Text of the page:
It was ‘Digitube’ which combined digital recorders with an old Wally Heider tube console. Spooner Oldham described the system as “You take a $180,000 Sony machine and run it through a $39.95 board.” Artificial digital reverb was supposed to re-create the sound of mid-Fifties Sun recordings. It didn’t.
That reflects on Neil Young’s later impassioned railing against compact disc and digital formats. In his book Waging Heavy Peace he complained about digital audio quality (with iTunes a major target).
Neil Young: My goal is to try and rescue the art form that I’ve been practicing for the past 50 years
He founded Pono as a portable digital media player and music download service for high-resolution audio, starting in 2012. It was launched in 2015, and went belly-up in 2017.
I was surprised when I saw Everybody’s Rockin’was an early digital album then. Maybe it started his dislike for digital, though I believe it was the resulting consumer formats for digital he disliked. A musician friend has often said that Sony and Philips should have gone for something like SACD from the outset.
The sessions were bizarre. Tim Drummond played upright bass rather than bass guitar. Ben Keith was assigned lead guitar (rather than Neil Young) because he was known for avoiding lead guitar solos. He was also asked to play sax (studio and tour) which was not his instrument.
Ben Keith: Neil said, ‘I want somebody who sounds like they can’t play (lead solos). I said, ‘Well, I can’t play.’ He said, ‘Oh, good. We’ll use you.’
The drumming is credited as “snare.” Just the one then.
Karl Himmel: I had eighteen tom-toms, twenty-seven cymbals set up. Neil said, “All you need is a hi-hat, snare and a bass drum.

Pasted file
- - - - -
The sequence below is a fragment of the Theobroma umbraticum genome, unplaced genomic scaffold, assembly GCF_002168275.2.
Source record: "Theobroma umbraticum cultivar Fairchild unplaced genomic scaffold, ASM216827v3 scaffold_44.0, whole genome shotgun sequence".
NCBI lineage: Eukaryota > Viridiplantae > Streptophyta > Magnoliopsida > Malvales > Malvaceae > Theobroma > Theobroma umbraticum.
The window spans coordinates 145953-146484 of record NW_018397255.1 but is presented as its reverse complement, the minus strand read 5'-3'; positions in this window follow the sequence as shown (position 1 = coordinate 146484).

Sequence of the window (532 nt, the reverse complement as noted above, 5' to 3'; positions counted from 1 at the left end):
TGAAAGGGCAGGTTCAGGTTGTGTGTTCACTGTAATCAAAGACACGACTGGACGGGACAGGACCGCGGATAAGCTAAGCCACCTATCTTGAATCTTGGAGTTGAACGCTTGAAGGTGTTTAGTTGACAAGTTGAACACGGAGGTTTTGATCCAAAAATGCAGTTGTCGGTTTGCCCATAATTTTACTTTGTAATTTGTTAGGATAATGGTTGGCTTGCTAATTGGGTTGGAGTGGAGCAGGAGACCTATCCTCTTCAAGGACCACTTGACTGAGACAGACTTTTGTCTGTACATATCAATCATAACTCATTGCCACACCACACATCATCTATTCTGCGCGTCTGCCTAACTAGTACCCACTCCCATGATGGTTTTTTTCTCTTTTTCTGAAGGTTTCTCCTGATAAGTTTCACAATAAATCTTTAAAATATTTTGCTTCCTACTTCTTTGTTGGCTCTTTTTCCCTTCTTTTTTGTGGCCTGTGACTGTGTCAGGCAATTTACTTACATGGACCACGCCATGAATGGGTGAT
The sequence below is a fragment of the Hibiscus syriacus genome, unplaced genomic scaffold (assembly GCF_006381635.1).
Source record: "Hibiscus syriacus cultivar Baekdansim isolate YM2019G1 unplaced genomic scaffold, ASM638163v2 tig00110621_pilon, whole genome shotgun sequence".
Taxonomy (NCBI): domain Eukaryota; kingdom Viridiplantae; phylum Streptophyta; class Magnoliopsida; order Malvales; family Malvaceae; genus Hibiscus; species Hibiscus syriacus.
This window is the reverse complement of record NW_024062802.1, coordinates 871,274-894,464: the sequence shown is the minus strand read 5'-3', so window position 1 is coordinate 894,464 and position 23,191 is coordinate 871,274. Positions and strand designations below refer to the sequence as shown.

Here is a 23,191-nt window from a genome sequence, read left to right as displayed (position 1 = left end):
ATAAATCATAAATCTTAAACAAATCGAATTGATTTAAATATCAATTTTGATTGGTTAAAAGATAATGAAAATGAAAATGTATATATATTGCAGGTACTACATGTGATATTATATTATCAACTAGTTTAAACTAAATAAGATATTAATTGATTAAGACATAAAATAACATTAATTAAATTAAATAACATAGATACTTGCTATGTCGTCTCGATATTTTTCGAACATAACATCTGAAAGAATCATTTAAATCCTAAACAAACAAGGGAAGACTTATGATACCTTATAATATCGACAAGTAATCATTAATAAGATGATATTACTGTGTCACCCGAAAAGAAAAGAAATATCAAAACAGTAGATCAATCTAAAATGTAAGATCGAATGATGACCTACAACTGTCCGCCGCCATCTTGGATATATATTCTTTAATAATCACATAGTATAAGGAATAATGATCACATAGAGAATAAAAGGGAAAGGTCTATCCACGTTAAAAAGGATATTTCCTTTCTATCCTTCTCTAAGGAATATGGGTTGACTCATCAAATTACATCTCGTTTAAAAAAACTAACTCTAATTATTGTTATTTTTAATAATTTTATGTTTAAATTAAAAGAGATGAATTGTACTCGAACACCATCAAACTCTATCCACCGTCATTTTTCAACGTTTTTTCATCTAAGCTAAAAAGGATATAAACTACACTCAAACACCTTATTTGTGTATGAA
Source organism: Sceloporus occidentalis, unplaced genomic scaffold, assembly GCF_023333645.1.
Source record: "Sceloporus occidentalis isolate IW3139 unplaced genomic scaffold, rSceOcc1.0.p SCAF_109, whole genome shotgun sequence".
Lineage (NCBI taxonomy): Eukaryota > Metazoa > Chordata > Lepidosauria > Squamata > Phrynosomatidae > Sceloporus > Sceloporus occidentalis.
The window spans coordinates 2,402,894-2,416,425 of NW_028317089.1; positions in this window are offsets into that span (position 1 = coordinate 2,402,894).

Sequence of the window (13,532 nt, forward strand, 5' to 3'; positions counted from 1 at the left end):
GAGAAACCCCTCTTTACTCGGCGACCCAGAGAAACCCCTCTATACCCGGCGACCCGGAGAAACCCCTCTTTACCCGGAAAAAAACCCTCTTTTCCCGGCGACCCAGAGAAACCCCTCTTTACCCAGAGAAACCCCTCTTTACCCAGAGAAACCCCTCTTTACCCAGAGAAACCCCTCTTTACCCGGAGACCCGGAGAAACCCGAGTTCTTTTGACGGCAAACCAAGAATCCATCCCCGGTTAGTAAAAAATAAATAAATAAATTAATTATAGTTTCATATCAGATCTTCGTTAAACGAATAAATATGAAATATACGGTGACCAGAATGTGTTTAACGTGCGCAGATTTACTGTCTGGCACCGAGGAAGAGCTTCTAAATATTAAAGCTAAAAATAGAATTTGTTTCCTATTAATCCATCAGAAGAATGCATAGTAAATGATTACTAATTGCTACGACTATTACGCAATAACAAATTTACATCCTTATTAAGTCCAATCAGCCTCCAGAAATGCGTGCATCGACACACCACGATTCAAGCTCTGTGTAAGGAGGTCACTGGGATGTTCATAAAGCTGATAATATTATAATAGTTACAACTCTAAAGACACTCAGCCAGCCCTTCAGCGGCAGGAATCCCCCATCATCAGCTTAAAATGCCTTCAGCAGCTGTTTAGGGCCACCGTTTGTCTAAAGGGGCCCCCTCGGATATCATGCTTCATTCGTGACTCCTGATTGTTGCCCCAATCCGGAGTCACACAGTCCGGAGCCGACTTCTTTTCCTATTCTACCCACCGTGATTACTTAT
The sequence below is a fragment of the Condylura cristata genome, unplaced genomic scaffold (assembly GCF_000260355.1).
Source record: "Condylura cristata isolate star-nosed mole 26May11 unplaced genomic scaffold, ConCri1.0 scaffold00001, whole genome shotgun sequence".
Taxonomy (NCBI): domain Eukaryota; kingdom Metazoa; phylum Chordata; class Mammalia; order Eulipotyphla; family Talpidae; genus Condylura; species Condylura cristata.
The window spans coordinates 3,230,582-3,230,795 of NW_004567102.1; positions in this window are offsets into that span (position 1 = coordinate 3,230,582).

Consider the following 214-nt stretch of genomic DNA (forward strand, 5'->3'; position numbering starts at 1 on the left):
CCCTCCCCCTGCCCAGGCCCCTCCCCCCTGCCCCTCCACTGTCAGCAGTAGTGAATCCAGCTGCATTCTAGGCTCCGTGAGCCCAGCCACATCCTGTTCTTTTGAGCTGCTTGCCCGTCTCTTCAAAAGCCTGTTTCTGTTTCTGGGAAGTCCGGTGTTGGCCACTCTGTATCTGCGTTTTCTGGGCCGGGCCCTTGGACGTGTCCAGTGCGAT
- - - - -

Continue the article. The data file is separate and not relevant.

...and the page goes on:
Karl Himmel was moved to tears the first time he heard his drums on digital playback. I was moved to tears too, because it sounds butt-ugly awful, like somebody throwing a wet rag against a wall.
Jimmy McDonough, Shaky: Neil Young’s biography, 2002
THE MISSING TRACKS
Young’s original offering to Geffen had been called Island In The Sun, which had two songs from Trans, They rejected it. They were OK with Trans because they saw it as techno-pop so to a degree, fashionable.
The Everybody’s Rockin’ album is so short because two intended tracks Don’t Take Your Love Away From Me and Get Gone were missing. Geffen denied Young the studio time to record them, and Young found the studio door in New York barred to him.
Neil Young: I was gonna record Don’t Take Your Love – I mean that was fresh and ready to go. I had the fuckin’ thing happening. I was in New York. I wanted to go in, just cut this one fuckin’ song. They wouldn’t give me the studio. They wouldn’t support me. That really blew my fuckin’ mind.
Quoted in: Jimmy McDonough, Shaky, Neil Young’s biography. 2002
Lucky Thirteen: Neil Young, CD Geffen 1993
Live versions of both Don’t Take Your Love Away From Me and Get Gone by Neil and The Shocking Pinks emerged in 1993 on Lucky Thirteen, an album of unreleased material from the Geffen era. Both were recorded in Dayton, Ohio on 18 September 1983. At 11 minutes 22 seconds between them, they’re as long as side two of the album.